It was the Crossroads Beatbox Battle. Lalit Devraj stood on the stage at Tapcade in Kansas City, a projector screen behind him displaying the Kansas City skyline.
He was competing in a beatbox battle against an individual he’d never met before. But the individual was performing for himself, and the crowd wasn’t feeling it.
So when it came Lalit’s turn, he knew his best shot was to test a few styles until he landed on one that he crowd was feeling.
“You have to go with the flow,” he said.
This is at the heart not only of what Lalit does as a professional beatboxer, but as a business analyst with Daugherty Business Solutions.
When Lalit works with clients, he begins by gathering requirements, interviewing stakeholders around their needs, and then helping to prepare potential designs that could solve all those needs. It requires him to understand the business, to have tools and templates he can leverage to extract the information he needs, and to understand the technical components of a solution.
All three of these are aspects of beatboxing as well.
- Understanding the business/audience. In beatboxing, the audience tends to sway toward either Mainstream or Experimental. To wow a Mainstream audience, Lalit needs to focus on what they want. To wow an Experimental audience, he tends to show off the range of tricks he can perform.
- Having the right tools and templates. In business analysis, Lalit might work with pre-existing templates, like a business unit response plan or a vendor scorecard. But he can’t just keep those templates boilerplate, because every client is different, so he tailors them accordingly. Likewise, beatboxing starts with the basics — “Boots n’ Cats,” a phrase that roughly translates to the bass, hi-hat and snare. From there, Lalit has taught himself a variety of new flavors — hums, lip-rolls, throat-based noises.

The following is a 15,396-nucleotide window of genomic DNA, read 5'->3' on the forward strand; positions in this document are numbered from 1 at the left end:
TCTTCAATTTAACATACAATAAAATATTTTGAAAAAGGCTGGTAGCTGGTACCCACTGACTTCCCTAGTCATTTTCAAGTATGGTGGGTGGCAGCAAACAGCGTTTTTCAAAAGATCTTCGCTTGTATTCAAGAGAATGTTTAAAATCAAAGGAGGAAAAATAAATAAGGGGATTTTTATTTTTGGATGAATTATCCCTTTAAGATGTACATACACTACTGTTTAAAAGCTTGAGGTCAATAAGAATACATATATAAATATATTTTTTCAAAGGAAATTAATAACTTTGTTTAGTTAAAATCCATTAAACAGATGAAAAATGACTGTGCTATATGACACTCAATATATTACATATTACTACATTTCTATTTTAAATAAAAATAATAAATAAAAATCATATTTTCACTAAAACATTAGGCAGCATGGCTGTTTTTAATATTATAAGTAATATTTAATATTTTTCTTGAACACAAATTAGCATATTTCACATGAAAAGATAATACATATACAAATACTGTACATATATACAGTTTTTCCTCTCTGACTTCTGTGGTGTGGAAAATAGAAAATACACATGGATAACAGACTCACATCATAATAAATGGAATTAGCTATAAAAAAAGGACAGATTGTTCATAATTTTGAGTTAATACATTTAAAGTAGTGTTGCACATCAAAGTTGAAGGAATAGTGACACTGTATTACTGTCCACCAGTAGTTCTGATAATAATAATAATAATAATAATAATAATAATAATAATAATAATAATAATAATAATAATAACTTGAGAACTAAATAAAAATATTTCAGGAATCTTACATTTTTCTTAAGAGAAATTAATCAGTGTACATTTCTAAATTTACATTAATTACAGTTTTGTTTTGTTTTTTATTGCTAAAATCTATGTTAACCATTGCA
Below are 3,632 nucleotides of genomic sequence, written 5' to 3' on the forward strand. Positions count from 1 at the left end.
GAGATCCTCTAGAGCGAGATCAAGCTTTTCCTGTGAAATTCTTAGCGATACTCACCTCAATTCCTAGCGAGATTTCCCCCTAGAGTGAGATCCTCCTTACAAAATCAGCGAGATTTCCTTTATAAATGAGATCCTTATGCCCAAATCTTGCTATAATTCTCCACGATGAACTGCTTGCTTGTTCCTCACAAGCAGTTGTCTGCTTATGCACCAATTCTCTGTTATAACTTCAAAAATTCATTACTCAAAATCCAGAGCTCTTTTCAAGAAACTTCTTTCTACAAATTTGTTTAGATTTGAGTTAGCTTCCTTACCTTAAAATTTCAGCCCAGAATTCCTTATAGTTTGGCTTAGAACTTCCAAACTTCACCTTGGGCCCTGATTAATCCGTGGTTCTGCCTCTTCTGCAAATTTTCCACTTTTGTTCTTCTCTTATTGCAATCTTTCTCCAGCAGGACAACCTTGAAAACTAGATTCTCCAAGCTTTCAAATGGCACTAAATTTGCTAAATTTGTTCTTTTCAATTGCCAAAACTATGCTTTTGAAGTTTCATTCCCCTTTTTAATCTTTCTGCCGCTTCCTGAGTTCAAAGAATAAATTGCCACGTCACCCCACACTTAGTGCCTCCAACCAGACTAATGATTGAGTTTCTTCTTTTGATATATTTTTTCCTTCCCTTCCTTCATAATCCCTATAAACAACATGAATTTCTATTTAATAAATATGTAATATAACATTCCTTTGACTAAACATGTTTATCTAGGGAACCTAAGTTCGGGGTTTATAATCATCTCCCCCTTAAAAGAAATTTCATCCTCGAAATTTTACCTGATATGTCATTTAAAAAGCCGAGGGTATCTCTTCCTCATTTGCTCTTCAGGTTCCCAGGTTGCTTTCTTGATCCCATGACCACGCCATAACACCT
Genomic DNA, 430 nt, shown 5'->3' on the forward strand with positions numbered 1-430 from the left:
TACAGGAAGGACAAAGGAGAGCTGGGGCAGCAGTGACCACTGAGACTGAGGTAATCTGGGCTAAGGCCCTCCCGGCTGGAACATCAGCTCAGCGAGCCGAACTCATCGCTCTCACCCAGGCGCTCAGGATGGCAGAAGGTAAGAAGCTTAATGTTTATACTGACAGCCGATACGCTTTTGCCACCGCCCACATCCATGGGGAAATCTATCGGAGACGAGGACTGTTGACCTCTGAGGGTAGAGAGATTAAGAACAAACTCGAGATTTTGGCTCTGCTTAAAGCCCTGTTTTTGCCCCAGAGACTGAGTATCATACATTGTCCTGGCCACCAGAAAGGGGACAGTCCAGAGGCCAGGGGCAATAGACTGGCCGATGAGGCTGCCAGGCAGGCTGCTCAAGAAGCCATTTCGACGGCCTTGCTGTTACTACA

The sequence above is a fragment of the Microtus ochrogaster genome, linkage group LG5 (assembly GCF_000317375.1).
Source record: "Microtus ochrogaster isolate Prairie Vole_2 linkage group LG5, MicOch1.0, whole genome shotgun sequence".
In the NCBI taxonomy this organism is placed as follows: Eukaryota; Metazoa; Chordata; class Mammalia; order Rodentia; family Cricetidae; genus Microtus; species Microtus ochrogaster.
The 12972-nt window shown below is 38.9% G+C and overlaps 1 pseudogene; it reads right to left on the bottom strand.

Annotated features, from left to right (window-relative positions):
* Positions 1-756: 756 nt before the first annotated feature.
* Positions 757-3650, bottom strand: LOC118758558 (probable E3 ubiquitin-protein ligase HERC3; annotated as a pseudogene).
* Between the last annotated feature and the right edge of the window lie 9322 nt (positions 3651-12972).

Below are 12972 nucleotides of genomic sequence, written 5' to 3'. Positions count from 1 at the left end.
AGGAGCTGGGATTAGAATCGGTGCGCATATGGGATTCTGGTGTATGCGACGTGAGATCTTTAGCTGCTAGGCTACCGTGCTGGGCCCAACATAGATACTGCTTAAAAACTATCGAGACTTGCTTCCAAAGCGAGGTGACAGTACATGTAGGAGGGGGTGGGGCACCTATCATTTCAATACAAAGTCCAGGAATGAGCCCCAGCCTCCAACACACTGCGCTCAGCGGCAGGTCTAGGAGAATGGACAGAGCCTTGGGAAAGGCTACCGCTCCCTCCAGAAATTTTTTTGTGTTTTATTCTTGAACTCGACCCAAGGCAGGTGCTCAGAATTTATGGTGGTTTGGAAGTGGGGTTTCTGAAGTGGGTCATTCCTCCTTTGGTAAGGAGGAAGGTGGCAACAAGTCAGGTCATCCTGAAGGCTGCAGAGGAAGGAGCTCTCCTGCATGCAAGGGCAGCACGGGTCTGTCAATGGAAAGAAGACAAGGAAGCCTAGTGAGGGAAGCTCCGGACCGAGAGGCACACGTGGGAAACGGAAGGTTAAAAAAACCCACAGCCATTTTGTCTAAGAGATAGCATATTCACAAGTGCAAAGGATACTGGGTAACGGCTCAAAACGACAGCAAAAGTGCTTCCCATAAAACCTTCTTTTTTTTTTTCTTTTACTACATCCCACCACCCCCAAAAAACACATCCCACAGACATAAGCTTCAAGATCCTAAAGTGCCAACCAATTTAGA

- Understanding the technical components of a solution. Beatboxing is more than just being able to manipulate your voice. For example, if Lalit is performing, and the bass isn’t great on a sound system, he needs to adapt his performance to not include as many throat-based noises. Likewise, Lalit needs to understand the technical components of solutions he’s delivering for clients. For example, if his client uses Office 365, and employs all .NET developers, then Amazon Web Services might not be as good a solution as Microsoft Azure.
The way Lalit looks at it, he’s a subject matter expert in beatboxing, and his voice is his application. And the more knowledge he has about his voice, the better experience he can deliver.
Through working with a diverse team, Lalit is able to accomplish more than if he were to set out on his own. For example, having networked with beatboxers across the globe, he’s noticed certain styles from different ethnicities. In America, accents are more elongated, so throat-based noises are easier. But Koreans, by virtue of their language, tend to be very fast. By working with Korean beatboxers, he’s learned how to incorporate more speed into his trade.
In the same vein, as a business analyst, everything goes back to the team. That is the first line of support for Lalit, and the way he is able to back up his recommendations. No one person has all the answers, but by communicating well, everybody can put the best solution forward. Beyond the team, he has the greater Daugherty family.
With each client, Lalit wants to be positioned well — able to execute but also able to back the decision. It goes back to understanding culture. In beatboxing, Lalit positions himself for the type of scene he wants to perform in. And it’s brought him success; he opened for rapper B.o.B. back in the day.
“When you come to a client, you definitely know what your client wants after the first few touchpoints,” Lalit said. “You know who you’re serving, and you position yourself to make them happy. If you have an audience to please, it goes both ways.”
To see him perform, go here!
Do you have any unique quirks you’d like to share with the enterprise? Email us at Jake.Russell@daugherty.com.